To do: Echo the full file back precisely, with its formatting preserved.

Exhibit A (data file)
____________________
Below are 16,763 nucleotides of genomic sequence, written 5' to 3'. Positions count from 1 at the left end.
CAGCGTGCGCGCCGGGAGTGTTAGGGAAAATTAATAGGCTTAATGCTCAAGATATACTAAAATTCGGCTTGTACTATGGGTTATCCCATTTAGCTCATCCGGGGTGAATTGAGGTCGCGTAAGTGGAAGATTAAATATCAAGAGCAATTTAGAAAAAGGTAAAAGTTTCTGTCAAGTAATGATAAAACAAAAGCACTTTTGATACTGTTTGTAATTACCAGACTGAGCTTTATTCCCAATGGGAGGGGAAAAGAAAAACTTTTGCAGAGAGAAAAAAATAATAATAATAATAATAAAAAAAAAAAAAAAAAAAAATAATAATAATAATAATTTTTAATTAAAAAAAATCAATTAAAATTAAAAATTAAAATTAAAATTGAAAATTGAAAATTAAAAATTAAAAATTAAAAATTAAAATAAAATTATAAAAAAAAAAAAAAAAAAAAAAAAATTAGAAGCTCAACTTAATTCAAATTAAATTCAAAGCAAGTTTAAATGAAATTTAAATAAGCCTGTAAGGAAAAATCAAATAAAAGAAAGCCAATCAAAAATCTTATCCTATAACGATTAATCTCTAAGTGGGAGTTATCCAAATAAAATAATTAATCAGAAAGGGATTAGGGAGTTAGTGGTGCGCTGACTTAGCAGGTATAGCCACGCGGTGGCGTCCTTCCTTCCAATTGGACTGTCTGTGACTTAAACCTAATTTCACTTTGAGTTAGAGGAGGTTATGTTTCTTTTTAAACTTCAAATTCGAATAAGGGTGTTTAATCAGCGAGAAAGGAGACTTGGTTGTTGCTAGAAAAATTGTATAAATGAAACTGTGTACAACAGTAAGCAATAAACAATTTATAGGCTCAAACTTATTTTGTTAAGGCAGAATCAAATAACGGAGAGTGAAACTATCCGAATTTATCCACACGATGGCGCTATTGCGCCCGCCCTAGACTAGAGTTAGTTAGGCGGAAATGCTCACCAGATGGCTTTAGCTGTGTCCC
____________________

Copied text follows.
Below are 16,763 nucleotides of genomic sequence, written 5' to 3'. Positions count from 1 at the left end.
CAGCGTGCGCGCCGGGAGTGTTAGGGAAAATTAATAGGCTTAATGCTCAAGATATACTAAAATTCGGCTTGTACTATGGGTTATCCCATTTAGCTCATCCGGGGTGAATTGAGGTCGCGTAAGTGGAAGATTAAATATCAAGAGCAATTTAGAAAAAGGTAAAAGTTTCTGTCAAGTAATGATAAAACAAAAGCACTTTTGATACTGTTTGTAATTACCAGACTGAGCTTTATTCCCAATGGGAGGGGAAAAGAAAAACTTTTGCAGAGAGAAAAAAATAATAATAATAATAATAAAAAAAAAAAAAAAAAAAAATAATAATAATAATAATTTTTAATTAAAAAAAATCAATTAAAATTAAAAATTAAAATTAAAATTGAAAATTGAAAATTAAAAATTAAAAATTAAAAATTAAAATAAAATTATAAAAAAAAAAAAAAAAAAAAAAAAATTAGAAGCTCAACTTAATTCAAATTAAATTCAAAGCAAGTTTAAATGAAATTTAAATAAGCCTGTAAGGAAAAATCAAATAAAAGAAAGCCAATCAAAAATCTTATCCTATAACGATTAATCTCTAAGTGGGAGTTATCCAAATAAAATAATTAATCAGAAAGGGATTAGGGAGTTAGTGGTGCGCTGACTTAGCAGGTATAGCCACGCGGTGGCGTCCTTCCTTCCAATTGGACTGTCTGTGACTTAAACCTAATTTCACTTTGAGTTAGAGGAGGTTATGTTTCTTTTTAAACTTCAAATTCGAATAAGGGTGTTTAATCAGCGAGAAAGGAGACTTGGTTGTTGCTAGAAAAATTGTATAAATGAAACTGTGTACAACAGTAAGCAATAAACAATTTATAGGCTCAAACTTATTTTGTTAAGGCAGAATCAAATAACGGAGAGTGAAACTATCCGAATTTATCCACACGATGGCGCTATTGCGCCCGCCCTAGACTAGAGTTAGTTAGGCGGAAATGCTCACCAGATGGCTTTAGCTGTGTCCC